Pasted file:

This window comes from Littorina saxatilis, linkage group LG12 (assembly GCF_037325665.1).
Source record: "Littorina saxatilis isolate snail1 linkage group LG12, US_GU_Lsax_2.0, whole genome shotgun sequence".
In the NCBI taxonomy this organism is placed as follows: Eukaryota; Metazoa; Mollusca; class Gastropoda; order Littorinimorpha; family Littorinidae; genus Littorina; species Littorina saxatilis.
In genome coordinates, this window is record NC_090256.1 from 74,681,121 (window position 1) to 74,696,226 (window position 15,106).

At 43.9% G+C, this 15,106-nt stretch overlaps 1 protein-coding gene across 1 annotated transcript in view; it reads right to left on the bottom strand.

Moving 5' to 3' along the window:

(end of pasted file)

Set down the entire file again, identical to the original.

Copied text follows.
This window comes from Littorina saxatilis, linkage group LG12 (assembly GCF_037325665.1).
Source record: "Littorina saxatilis isolate snail1 linkage group LG12, US_GU_Lsax_2.0, whole genome shotgun sequence".
In the NCBI taxonomy this organism is placed as follows: Eukaryota; Metazoa; Mollusca; class Gastropoda; order Littorinimorpha; family Littorinidae; genus Littorina; species Littorina saxatilis.
In genome coordinates, this window is record NC_090256.1 from 74,681,121 (window position 1) to 74,696,226 (window position 15,106).

At 43.9% G+C, this 15,106-nt stretch overlaps 1 protein-coding gene across 1 annotated transcript in view; it reads right to left on the bottom strand.

Moving 5' to 3' along the window: